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EU referendum: Heathrow runway decision left up in the air

Plane - generic Image copyright Getty Images

Britain's vote to leave the EU will potentially have far-reaching implications for the country's transport system.

Perhaps, most pertinently from a timing point of view, is what happens to Heathrow?

The west London airport was favourite to be picked as the site for a new runway, with the government talking about making a final decision this year, possibly even this summer.

But that was when David Cameron was in charge. Boris Johnson has promised to lie down in front of bulldozers to stop expansion.

It is bound to form part of the Conservative leadership campaign. If so, you can forget an early decision.

If Mr Johnson is the new PM, that would seem to kill off Heathrow's chances. Rival Gatwick is very much back in the game.

Also vulnerable, though much further along in terms of process, is the promised investment in high speed rail (HS2).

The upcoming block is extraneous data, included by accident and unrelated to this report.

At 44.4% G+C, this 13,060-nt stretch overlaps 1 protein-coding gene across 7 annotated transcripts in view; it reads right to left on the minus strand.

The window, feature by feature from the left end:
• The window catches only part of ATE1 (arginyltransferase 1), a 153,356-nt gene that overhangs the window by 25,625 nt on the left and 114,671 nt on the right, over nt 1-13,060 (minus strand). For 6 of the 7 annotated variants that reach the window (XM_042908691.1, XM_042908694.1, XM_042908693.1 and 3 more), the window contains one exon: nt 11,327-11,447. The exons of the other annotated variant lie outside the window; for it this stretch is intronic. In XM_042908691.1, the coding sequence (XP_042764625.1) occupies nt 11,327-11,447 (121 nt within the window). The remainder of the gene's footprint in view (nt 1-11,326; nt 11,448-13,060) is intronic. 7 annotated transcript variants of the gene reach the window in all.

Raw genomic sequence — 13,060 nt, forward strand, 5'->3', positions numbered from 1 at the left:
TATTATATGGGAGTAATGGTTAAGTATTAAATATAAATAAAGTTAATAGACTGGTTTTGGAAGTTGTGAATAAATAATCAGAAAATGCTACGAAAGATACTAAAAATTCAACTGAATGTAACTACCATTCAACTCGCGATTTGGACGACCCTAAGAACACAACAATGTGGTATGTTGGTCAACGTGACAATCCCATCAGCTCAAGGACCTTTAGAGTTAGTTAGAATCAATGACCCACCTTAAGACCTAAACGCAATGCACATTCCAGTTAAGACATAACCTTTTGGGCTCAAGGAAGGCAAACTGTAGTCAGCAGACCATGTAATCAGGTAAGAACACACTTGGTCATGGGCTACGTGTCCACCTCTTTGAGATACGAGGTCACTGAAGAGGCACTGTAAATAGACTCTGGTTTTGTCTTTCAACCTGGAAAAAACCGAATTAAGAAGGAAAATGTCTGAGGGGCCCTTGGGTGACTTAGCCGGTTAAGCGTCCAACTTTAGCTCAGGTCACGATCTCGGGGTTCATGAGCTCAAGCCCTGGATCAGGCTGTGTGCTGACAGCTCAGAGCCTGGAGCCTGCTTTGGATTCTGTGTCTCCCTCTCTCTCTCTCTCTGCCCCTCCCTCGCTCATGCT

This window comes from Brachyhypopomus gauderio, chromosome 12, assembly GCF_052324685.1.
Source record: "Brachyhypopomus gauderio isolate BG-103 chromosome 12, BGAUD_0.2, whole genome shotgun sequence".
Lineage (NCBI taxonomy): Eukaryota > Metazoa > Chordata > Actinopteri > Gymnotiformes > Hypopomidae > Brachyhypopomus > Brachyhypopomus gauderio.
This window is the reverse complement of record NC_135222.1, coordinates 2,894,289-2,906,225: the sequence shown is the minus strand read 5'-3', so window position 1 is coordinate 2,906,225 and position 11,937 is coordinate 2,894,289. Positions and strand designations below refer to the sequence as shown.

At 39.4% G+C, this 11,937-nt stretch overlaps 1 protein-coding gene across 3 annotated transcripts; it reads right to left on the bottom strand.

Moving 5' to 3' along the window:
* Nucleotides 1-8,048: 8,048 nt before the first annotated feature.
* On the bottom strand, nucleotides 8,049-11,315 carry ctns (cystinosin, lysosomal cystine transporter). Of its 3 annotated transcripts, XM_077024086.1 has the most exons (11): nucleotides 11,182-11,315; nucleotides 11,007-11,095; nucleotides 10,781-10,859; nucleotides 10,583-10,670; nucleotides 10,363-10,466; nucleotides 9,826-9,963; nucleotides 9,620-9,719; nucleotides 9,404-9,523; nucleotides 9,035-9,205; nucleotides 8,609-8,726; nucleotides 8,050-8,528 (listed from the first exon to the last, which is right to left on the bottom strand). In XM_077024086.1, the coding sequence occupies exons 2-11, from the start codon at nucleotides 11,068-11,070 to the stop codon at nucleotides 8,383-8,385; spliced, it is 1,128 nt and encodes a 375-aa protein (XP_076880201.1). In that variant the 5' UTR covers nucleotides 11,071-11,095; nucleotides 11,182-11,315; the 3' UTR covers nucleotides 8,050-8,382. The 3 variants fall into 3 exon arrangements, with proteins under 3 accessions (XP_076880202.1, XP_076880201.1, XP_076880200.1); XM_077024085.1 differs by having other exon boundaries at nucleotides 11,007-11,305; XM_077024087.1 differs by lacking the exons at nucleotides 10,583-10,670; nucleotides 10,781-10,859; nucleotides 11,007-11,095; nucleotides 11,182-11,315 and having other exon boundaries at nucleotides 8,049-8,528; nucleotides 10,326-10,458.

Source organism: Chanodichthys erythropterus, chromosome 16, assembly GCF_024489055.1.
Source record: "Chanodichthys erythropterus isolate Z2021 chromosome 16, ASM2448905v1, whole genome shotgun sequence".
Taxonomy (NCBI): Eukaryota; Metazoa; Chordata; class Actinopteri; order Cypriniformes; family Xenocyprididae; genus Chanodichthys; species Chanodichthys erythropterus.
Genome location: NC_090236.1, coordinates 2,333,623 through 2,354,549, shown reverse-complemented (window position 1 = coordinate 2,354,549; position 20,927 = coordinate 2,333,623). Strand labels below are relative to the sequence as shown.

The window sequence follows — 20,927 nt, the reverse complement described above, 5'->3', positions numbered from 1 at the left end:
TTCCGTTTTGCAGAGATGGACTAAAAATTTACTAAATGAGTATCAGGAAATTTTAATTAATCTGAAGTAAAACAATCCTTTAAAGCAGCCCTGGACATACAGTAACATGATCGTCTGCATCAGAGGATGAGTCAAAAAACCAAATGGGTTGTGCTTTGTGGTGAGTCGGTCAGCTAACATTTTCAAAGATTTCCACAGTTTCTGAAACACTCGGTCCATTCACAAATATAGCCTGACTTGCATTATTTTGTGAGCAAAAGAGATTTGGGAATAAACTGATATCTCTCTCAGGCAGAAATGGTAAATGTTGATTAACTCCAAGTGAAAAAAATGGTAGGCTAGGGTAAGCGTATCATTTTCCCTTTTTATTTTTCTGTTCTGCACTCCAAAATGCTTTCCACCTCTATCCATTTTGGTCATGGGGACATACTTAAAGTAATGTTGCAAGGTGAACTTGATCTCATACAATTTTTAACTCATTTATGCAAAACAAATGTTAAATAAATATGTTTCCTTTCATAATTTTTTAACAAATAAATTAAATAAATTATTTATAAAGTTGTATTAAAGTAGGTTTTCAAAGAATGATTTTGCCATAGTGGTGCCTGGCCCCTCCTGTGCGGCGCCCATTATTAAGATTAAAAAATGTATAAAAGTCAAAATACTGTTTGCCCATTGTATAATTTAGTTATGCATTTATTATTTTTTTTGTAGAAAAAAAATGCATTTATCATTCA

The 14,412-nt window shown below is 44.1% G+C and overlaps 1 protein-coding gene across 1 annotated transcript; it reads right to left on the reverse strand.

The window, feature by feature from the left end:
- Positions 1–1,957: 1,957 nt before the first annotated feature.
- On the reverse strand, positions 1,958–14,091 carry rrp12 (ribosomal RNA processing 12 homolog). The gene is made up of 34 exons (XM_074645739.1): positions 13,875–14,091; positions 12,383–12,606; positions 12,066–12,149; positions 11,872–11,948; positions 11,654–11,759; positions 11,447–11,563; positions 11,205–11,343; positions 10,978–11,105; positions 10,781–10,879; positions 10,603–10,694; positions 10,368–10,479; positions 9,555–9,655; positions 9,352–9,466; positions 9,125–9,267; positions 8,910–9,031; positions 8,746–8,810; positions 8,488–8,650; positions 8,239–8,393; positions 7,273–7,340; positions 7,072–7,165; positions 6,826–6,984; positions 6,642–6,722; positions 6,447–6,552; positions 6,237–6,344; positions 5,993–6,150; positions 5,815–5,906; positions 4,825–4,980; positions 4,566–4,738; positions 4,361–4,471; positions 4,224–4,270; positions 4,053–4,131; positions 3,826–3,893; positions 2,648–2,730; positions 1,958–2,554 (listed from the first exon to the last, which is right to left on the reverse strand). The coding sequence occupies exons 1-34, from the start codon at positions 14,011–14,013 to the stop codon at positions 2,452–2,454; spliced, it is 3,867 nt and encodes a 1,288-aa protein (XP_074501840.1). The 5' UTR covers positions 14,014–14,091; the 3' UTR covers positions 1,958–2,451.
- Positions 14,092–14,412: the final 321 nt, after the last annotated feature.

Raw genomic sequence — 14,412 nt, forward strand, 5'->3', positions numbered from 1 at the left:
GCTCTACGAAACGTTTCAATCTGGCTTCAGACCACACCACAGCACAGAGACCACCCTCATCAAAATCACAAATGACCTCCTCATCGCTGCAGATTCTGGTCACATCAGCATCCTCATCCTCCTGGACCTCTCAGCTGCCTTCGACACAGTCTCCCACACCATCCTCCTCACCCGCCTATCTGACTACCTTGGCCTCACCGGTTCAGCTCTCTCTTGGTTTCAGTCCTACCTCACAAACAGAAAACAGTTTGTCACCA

A government source has suggested that this vote won't affect funding. However, HS2 is yet to be voted through Parliament and the new prime minister will have her or his own spending priorities.

Investment in Britain's train services is also open to question.

Many of the country's rail franchises are already controlled and operated by European state-owned companies from Germany, the Netherlands and France.

They all got the chance to bid for the business because of EU competition rules. In future, however, will that still be the case?

I asked the transport secretary that question a few months ago. He wasn't quite sure.

Image copyright Andreas Rentz/Getty Images

It is also unclear what will happen with the car industry.

New cars currently have to pass a European emissions test before they can go on sale.

Frankly, it's done a poor job of protecting the air in recent years, even carmakers say it's too weak, which is why it's being tightened up considerably, starting in 2017.

So will our future cars have to pass the new, tougher EU pollution test?

One expert told me it's likely to stay in some form, otherwise we wouldn't be able to sell UK-built cars across the rest of Europe.

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